‘When you slip on a banana peel, people laugh at you. But when you tell people you slipped on a banana peel, it's your laugh. So you become a hero rather than the victim of the joke.’  

Nora Ephron

Jennifer rallied.

Over the course of her career and life she had successes and setbacks but seemed to speak of them with a sense of someone at peace with the rollercoaster of highs and lows in work, romance, and health, everything is copy as Nora Ephron said.  God forbid I said should end up saying something stupid that would end up as a voice balloon of the “lame-ass art dealer” motif in her painting!  Near the end—I invited her to make a solo show of new paintings for an art fair in New York and I knew that it was a race with the time she had left.  The show was a spiritual revelation.  The night of the opening she arrived and ended up going to the hospital.  I have guilt about the whole thing, but I know making work for shows is precisely how Jennifer lived and she would have wanted to spend her final days living and creating beauty and truth rather than idly waiting for the end.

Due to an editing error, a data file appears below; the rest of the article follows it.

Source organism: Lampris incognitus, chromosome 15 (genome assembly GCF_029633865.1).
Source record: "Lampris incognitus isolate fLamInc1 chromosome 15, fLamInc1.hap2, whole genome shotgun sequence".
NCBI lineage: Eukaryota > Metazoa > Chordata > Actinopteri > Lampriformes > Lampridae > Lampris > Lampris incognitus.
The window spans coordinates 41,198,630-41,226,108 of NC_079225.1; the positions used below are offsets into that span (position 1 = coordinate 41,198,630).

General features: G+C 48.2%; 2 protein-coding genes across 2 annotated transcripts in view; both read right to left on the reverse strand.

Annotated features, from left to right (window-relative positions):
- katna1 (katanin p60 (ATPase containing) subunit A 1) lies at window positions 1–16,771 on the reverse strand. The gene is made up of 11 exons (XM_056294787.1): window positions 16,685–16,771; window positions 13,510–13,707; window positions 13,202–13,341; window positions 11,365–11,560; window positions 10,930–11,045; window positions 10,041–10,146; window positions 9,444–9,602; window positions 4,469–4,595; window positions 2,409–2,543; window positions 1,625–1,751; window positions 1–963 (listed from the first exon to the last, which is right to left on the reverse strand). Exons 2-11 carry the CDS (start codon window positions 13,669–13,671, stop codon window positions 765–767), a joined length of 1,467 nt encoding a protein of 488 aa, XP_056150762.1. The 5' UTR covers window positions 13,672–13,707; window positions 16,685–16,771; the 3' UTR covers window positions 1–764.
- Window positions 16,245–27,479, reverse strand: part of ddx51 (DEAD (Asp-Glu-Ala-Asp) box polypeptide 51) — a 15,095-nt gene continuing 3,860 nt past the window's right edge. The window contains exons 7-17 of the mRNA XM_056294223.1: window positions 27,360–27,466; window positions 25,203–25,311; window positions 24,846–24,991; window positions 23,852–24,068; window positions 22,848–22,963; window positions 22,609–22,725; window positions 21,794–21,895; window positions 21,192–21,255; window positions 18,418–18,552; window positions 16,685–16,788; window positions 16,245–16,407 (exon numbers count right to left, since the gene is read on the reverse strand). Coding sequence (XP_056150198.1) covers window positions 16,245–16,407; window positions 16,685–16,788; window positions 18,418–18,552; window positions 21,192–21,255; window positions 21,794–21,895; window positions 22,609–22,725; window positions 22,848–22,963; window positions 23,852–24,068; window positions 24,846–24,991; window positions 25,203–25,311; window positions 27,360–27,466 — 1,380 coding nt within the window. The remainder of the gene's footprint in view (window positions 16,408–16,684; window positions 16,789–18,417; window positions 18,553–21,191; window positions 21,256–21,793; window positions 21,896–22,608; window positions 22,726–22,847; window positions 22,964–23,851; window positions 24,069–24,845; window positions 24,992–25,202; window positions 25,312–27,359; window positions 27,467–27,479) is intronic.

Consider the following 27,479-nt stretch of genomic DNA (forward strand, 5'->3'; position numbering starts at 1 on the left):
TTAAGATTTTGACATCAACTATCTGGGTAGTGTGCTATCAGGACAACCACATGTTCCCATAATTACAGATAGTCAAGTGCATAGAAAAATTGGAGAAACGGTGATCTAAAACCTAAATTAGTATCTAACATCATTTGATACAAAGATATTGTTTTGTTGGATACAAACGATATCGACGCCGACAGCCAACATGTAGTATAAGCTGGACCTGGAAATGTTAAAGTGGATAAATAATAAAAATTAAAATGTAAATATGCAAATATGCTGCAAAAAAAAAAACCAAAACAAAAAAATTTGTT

Installation at BravinLee October 2018

Installation at BravinLee October 2018

In her lifetime, Jennifer Wynne Reeves enjoyed solo exhibitions at Art & Public in Geneva, Stux Gallery, New York, Gian Enzo Sperone in Rome, The Worcester Art Museum in Massachusetts, Gorney Bravin + Lee, Max Protetch and Ramis Barquet and BravinLee Programs in NYC.  Jennifer Reeves' one person exhibition at the Drawing CenterAll Right for Now opened last week and includes a catalogue with essays by Curator Claire Gilman and artist Matthew Weinstein.  Reeves has also been celebrated for her introspective prose. She produced a graphic novel, The Anyway Ember in 2008 and Soul Bolt (a book of her set-up photography and writings in 2012).  She was selected as a John Simon Guggenheim Fellow.  Click the link below to order the new book on her life and work "Jennifer W. Reeves on Facebook insightful on a blank page scratch by scratch" including an essay by John Yau and John Post Lee.